I don't usually like to encourage people to read the ABA's weekly attempt to foment insurrection, but this week's summary of the dust up from an Allen & Overy email on appropriate professional attire is just too good to pass up.  Although as a management matter much could be said about Allen & Overy's decision to convey the message as they did, what I find most interesting, and I think will be most helpful to readers, is the lengthy chain of comments from brilliant and thoughtful women and men, as well as comments apparently written by a few neanderthal men who have managed to remain in the population.  I hope you enjoy the comments as much as I did.

Monday, April 11, 2011

Woman Lawyer


Here is a must read for you:  Professor Barbara Babcock's just published biography of Clara Foltz presents a compelling read that chronicles the history of an amazing woman and lawyer.  There's something for every woman lawyer in this story:  business development strategies and methods of political persuasion; work/life balance and what to wear; when to work for free and when to sue a client for fees.  Clara was instrumental in her day in speaking out on the obligation of the profession to serve those who can't afford counsel.  And of course work/life balance was as much a concern for her (she was a single mother of five) as it is for any of us.  Reading her story makes me wonder why I've ever thought we modern women lawyers have any challenges at all.  There are a number of reviews of the book on line, in case you want a second opinion on whether this book is worth buying.

If you are lucky enough to be able to meet the author on her book tour, then you are really in for a treat.  Professor Babcock is an icon for women lawyers in her own right.

Monday, April 4, 2011

Bully for You

My horse is a bully. He's been very full of himself lately, and since he's quite a bit bigger than I am and outweighs me by more than 1000 pounds, I tend to be intimidated by his pushy behavior. My trainer/psychoanalyst/sports psychologist/partner-in-crime insists that to train a young horse properly, one must become the boss mare and push back on the bullies. Sadly, that is not really in my nature, at least with respect to horses. So I've been pondering whether it is easier to modify my personality, or my horse's. Or to, well, just walk away and let someone else deal with him until he grows up.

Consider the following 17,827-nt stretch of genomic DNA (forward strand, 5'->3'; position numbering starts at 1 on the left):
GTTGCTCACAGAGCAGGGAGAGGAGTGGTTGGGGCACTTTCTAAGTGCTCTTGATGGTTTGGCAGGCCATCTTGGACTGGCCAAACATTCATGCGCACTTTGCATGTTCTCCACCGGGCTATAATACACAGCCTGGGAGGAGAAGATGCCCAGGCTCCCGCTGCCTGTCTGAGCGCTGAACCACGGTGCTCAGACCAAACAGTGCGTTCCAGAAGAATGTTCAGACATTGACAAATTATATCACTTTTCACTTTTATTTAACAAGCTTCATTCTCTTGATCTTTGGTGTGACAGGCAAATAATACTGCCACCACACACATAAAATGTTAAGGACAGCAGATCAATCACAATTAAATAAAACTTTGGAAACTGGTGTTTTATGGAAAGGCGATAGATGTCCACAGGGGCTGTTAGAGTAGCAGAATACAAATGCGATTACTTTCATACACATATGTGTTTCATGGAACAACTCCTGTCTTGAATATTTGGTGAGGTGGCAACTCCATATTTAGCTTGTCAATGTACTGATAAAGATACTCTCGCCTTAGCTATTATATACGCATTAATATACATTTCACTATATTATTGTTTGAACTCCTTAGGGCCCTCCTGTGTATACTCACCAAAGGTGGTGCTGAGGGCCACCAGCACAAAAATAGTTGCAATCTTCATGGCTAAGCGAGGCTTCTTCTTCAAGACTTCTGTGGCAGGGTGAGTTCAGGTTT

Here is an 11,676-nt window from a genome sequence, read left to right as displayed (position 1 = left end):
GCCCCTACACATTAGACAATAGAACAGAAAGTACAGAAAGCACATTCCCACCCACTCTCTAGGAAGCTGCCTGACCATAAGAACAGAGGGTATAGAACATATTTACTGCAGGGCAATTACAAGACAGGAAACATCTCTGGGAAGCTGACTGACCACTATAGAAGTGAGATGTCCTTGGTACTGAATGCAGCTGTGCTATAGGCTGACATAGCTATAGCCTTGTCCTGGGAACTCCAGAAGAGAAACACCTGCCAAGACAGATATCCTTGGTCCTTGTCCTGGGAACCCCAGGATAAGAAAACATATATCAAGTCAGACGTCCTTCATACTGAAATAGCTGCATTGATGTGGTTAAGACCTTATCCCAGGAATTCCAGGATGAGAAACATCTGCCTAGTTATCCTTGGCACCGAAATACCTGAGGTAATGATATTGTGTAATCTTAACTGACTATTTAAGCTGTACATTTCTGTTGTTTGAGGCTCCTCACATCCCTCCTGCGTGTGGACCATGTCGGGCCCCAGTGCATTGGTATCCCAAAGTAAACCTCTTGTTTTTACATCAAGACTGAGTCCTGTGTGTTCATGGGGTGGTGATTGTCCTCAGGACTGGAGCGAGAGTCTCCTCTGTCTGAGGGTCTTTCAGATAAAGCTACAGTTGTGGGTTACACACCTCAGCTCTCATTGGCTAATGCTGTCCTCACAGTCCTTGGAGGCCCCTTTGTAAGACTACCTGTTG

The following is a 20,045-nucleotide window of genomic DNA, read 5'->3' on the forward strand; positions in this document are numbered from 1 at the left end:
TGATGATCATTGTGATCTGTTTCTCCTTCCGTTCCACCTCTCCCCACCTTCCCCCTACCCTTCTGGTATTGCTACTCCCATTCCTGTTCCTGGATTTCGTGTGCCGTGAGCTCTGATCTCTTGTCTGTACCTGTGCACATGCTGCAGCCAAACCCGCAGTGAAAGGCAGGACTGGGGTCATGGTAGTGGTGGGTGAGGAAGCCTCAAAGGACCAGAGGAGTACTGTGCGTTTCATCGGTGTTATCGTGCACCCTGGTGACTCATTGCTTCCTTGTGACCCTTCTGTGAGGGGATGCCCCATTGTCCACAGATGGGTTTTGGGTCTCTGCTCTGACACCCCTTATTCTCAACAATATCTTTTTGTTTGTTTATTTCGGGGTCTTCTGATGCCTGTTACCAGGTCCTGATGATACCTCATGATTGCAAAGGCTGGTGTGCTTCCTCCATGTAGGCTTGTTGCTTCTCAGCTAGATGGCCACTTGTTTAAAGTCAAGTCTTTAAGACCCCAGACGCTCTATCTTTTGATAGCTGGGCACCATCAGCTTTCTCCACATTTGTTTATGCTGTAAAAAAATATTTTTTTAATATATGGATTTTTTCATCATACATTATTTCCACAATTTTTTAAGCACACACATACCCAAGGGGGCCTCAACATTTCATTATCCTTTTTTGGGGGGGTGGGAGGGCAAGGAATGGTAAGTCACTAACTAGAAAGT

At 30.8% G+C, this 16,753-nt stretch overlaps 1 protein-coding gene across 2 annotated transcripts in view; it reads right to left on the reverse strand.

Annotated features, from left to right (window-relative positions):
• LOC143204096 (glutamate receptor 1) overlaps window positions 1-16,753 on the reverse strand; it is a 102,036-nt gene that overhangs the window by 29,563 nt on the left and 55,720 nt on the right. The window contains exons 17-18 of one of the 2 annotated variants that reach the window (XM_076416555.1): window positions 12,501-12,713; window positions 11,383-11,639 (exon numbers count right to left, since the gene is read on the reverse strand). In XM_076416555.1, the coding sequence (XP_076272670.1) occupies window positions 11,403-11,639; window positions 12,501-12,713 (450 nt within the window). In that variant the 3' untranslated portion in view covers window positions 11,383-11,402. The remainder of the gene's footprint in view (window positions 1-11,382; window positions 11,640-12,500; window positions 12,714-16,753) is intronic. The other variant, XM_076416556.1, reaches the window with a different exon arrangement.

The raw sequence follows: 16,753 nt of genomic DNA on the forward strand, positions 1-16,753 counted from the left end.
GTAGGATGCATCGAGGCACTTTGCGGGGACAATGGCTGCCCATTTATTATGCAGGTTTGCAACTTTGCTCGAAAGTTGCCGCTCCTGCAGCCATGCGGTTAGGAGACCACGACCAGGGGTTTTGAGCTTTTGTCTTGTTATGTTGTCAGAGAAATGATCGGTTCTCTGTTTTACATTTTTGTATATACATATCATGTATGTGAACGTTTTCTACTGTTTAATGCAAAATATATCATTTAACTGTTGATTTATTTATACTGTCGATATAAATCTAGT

I had the distinct displeasure lately to observe men bullying other men, which is not nearly as entertaining as watching a herd of horses go at each other. Since I really didn't have a dog in the fight (sorry for mixing species here, but you know what I mean), it was easy to be an observer and not get caught up in the emotion. Most of my colleagues responded similarly, and those who had to engage in the conversation with the bullies in the room were consummate professionals. The folks who lost decorum, using rather hostile language for the circumstances, completely misunderstood the context of the discussion, and since they couldn't persuade anyone of anything, they proceeded with hostility rather than constructive dialog.  After a while their shrill voices were just ignored.

A lot of lawyers also seem to adopt bullying as a negotiating strategy because it can work to their or their clients advantage, especially when the opponent is known to be non-confrontational. Sadly, it's often not effective to engage the bully in a conversation, work out a compromise that solves the problem, and otherwise use professional, respectful approaches to problem solving. The choices seem to be to walk away, or find someone else who is equally bullying to take on the matter. Personally, I know it is my preferred style to walk away from a hostile conversation.

I'm not so sure that either gender has the corner on the market for bullies--Peggy Klaus sure sees plenty of women professionals who bully. Although it's not always easy to spot a bully negotiating style, there are some good resources for understanding negotiating styles and effective responses. See, for example, Difficult Conversations, which I reviewed a while ago.

It's also pretty clear to me that constructive dialog with Willy just isn't going to work, and peppermint bribes are ineffective too. Since I really don't want to walk away from him, I guess it's my personality that will have to change. If I can do it professionally, I suppose I can change my approach to conflict with horses as well. But it might take me a bit longer than it took me to learn to deal with difficult lawyers.  The horses are bigger.